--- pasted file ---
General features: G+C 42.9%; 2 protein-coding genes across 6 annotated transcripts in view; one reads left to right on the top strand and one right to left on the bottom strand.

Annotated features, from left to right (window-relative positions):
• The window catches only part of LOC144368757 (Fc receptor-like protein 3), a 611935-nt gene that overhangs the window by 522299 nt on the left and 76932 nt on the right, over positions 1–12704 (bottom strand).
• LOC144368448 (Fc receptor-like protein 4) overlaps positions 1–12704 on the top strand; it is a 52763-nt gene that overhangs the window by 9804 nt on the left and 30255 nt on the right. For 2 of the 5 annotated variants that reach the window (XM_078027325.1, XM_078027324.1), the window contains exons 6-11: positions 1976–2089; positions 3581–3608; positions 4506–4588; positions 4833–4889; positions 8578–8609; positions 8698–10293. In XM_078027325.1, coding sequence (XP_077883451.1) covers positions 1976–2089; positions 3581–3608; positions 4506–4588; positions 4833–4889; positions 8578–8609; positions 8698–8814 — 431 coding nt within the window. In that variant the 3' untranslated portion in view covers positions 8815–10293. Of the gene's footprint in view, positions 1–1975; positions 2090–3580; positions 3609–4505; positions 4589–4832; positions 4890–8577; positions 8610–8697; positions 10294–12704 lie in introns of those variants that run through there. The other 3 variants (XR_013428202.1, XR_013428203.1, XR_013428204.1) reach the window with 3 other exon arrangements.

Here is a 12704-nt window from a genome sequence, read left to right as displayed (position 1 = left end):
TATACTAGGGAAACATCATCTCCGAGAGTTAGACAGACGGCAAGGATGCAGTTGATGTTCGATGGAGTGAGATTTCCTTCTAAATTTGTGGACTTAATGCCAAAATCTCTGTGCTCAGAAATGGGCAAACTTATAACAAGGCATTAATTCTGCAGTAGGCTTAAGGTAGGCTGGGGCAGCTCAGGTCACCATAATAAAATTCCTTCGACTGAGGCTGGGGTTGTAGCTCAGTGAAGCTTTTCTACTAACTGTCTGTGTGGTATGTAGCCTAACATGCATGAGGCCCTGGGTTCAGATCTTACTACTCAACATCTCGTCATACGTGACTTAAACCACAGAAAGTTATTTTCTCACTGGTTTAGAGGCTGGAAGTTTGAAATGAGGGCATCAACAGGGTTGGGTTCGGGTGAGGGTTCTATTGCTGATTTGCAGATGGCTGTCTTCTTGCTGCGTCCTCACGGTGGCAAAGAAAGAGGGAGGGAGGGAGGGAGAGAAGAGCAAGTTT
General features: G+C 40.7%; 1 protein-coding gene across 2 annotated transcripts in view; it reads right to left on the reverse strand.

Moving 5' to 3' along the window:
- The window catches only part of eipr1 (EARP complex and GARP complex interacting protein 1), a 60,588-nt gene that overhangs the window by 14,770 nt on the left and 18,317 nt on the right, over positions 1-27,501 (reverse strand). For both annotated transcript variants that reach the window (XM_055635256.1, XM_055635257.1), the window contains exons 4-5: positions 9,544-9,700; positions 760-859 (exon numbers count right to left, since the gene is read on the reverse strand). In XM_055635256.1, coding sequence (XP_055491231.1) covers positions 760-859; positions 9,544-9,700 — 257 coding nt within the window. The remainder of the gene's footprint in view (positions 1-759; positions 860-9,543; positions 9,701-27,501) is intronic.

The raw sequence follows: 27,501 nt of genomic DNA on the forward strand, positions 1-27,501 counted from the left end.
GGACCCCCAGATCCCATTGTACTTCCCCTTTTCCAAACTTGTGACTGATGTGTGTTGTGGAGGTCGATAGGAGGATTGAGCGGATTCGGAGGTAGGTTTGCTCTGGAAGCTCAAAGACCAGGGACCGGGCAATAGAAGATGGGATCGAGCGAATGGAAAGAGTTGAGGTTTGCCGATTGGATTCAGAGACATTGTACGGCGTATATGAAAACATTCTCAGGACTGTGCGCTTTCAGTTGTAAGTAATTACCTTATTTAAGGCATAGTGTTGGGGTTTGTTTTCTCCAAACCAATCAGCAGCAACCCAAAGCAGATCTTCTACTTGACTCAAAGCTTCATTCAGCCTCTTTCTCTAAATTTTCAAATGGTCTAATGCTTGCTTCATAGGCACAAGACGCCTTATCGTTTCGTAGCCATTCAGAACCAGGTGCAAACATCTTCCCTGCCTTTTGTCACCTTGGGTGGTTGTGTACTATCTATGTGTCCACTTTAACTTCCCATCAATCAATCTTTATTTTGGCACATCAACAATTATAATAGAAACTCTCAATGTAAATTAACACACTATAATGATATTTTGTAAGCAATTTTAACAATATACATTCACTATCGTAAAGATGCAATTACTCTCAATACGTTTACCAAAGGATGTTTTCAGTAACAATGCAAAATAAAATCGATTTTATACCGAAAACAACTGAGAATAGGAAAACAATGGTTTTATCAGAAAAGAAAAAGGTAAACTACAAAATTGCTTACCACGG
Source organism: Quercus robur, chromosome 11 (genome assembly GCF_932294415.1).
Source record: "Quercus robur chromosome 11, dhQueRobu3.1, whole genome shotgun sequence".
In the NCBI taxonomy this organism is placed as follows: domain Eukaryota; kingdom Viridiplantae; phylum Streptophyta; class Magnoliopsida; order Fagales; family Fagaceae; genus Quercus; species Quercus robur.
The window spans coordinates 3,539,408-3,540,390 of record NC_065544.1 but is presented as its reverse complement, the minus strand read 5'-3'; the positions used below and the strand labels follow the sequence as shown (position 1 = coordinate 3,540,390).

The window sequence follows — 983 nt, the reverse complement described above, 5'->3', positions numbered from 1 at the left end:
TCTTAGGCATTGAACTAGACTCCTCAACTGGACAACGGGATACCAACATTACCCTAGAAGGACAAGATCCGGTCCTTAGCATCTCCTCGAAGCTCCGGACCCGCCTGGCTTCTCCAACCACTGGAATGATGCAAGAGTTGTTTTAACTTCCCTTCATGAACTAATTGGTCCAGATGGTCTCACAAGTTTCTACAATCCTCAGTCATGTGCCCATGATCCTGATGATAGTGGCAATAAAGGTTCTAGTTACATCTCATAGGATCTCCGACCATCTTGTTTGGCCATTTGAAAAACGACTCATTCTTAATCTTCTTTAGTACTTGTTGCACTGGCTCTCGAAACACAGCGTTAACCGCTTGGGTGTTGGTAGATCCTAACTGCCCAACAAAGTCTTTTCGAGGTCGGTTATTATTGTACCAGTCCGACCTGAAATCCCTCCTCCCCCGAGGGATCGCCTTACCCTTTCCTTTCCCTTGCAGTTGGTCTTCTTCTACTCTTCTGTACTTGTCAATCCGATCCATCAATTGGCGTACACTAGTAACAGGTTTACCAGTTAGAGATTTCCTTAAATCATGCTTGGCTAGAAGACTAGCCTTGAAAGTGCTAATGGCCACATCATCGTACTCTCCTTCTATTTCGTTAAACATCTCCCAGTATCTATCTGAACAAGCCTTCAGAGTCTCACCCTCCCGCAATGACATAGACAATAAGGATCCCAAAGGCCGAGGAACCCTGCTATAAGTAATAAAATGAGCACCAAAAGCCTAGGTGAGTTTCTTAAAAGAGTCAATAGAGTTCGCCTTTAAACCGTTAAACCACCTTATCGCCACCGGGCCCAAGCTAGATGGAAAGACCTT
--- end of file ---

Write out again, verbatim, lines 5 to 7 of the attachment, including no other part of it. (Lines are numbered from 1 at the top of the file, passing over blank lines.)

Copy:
Here is a 12704-nt window from a genome sequence, read left to right as displayed (position 1 = left end):
TATACTAGGGAAACATCATCTCCGAGAGTTAGACAGACGGCAAGGATGCAGTTGATGTTCGATGGAGTGAGATTTCCTTCTAAATTTGTGGACTTAATGCCAAAATCTCTGTGCTCAGAAATGGGCAAACTTATAACAAGGCATTAATTCTGCAGTAGGCTTAAGGTAGGCTGGGGCAGCTCAGGTCACCATAATAAAATTCCTTCGACTGAGGCTGGGGTTGTAGCTCAGTGAAGCTTTTCTACTAACTGTCTGTGTGGTATGTAGCCTAACATGCATGAGGCCCTGGGTTCAGATCTTACTACTCAACATCTCGTCATACGTGACTTAAACCACAGAAAGTTATTTTCTCACTGGTTTAGAGGCTGGAAGTTTGAAATGAGGGCATCAACAGGGTTGGGTTCGGGTGAGGGTTCTATTGCTGATTTGCAGATGGCTGTCTTCTTGCTGCGTCCTCACGGTGGCAAAGAAAGAGGGAGGGAGGGAGGGAGAGAAGAGCAAGTTT
General features: G+C 40.7%; 1 protein-coding gene across 2 annotated transcripts in view; it reads right to left on the reverse strand.